Imagine a magnet (representing the persistent identifier) with a bunch of objects like paperclips or thumbtacks (representing additional pieces of user information) stuck to it.

However, many third-party data providers have their own unique keys. So a marketer working with [x+1] as well as other third-party data providers would have to manage numerous persistent identifiers, many of which are incompatible. In other words, clients are stuck with massive data silos.


Aerospike Open Sources Its Database, Raises $20M In Funding


Aerospike, the database solutions provider whose technology has powered AppNexus, BlueKai and eXelate, will open source its technology. The company also revealed Tuesday that it raised $20 million in Series C funding, which Aerospike will use to help finance the open source process and develop tools that will help clients scale their applications.

“We are open sourcing our technology so that enterprises across the board can have access to our technology,” said Aerospike CMO Monica Pal. “I actually believe that what the ad tech ecosystem has done formed the foundation for how all enterprises have to reach their customers across the Internet.” Open sourcing its technology potentially strengthens Aerospike’s value proposition over the in-house databases fielded by Facebook, Amazon and Google.

“[Aerospike’s technology is] the underlying repository that clients use to store all their user level information,” explained Elad Efraim, eXelate CTO. "Imagine a scenario surrounding real time modeling. What the client would need is an algorithm that they can use to store users, and a means to look into the attributes that qualify that user into specific targeting segments.”


Xaxis DMP Turbine Spins To Life

Lesser XaxisYet another data-management platform (DMP) has hit the market, at least for clients of Xaxis, WPP’s trading desk. The DMP, called Turbine, is the fruits of a $25 million investment.

“The strategy we designed with Xaxis was to develop the pieces of the ad tech stack that gave the most competitive advantage to our clients,” said Xaxis CEO Brian Lesser. “That’s the DMP without a doubt. That’s not to say other pieces of the ad tech stack aren’t important, because they are, but data is where you get leverage.”

Prior to Turbine, Xaxis used 24/7 Media’s Zeus, a “first-iteration” DMP (WPP acquired 24/7 in 2007 and merged it with Xaxis in December) built with IBM’s data products subsidiary, Netezza. Lesser said Zeus “is still an important part of our business” – Xaxis continues to use Zeus for analytics, but not to build segments for targeting, which is now Turbine’s purview.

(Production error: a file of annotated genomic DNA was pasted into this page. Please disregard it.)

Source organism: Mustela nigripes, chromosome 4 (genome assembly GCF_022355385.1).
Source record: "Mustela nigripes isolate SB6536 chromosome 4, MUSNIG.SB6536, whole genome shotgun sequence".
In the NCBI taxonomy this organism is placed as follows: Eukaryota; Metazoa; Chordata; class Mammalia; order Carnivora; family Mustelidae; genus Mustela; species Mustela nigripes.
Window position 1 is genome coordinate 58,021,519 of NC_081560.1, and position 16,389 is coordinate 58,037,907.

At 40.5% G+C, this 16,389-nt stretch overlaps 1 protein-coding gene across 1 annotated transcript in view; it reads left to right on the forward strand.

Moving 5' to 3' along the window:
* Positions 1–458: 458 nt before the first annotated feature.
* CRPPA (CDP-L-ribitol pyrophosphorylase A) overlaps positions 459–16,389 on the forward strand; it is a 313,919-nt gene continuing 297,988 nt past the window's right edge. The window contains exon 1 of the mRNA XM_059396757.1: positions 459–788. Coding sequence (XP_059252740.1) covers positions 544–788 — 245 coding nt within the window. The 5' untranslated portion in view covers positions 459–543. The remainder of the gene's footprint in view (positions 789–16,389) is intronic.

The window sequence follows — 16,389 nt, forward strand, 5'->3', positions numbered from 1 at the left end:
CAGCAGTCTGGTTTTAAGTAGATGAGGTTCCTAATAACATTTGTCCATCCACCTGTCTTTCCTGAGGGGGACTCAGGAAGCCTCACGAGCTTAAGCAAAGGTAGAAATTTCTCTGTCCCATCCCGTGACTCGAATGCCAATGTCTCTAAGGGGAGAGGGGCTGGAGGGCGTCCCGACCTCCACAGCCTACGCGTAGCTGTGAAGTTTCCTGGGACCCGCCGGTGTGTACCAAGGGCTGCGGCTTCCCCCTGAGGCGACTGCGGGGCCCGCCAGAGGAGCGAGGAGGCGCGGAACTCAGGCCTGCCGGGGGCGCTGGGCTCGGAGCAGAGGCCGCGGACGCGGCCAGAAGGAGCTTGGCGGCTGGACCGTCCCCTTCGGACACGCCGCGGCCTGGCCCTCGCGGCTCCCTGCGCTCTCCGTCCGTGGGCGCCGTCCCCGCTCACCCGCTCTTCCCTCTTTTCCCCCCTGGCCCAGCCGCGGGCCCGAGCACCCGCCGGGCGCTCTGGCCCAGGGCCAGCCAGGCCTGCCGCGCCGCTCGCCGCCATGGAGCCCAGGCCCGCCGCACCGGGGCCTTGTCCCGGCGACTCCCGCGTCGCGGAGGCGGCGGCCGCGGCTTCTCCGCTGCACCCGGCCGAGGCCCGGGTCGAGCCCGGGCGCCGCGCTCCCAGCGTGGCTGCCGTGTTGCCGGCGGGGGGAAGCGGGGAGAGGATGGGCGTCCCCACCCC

Consequently, Turbine’s value proposition revolves around its ability to build audience segments quickly, and to make immediate alterations to those segments as necessary. The advent of large, unstructured data sets (or big data, to use the buzzword), made the upgrade necessary.

“We looked at the problem of disparate data and increasing amounts of data sources and said we needed a different kind of solution,” Lesser said.


Facebook Lets Competing Advertisers Target Off Each Other's Site And App Data

fb-like-dataOne of Facebook's hidden assets is the waterfall of data signals it gets from other websites and apps.

These signals wend their way to Facebook from social plugins, conversion pixels and retargeting cookies embedded on millions of websites and mobile apps. Facebook's code snippets tell the social network whenever a user lands on a product page, reads an article or researches a travel package. It has been collecting such data for years, but has never activated it for ad-targeting purposes.

Until now.

Facebook will soon begin using data signals gathered from its publisher integrations to inform ad messaging, creating profiles based on a far more complete universe of potentially interested buyers than it has ever made available to advertisers before. In making the announcement, Facebook also said it will offer more robust user privacy controls, including opting out of this new stream of intent data.

This could get awkward fast, since Facebook will effectively be selling data from one advertiser to its competitors – perhaps generating targeted fashion ads from Target based in part on a person's interest in swimwear gathered from a visit to

"Advertisers may now potentially be suppliers of 'signal' for their competitors to buy ads against," is how Rob Leathern, former CEO at Facebook PMD Optimal Inc., put it.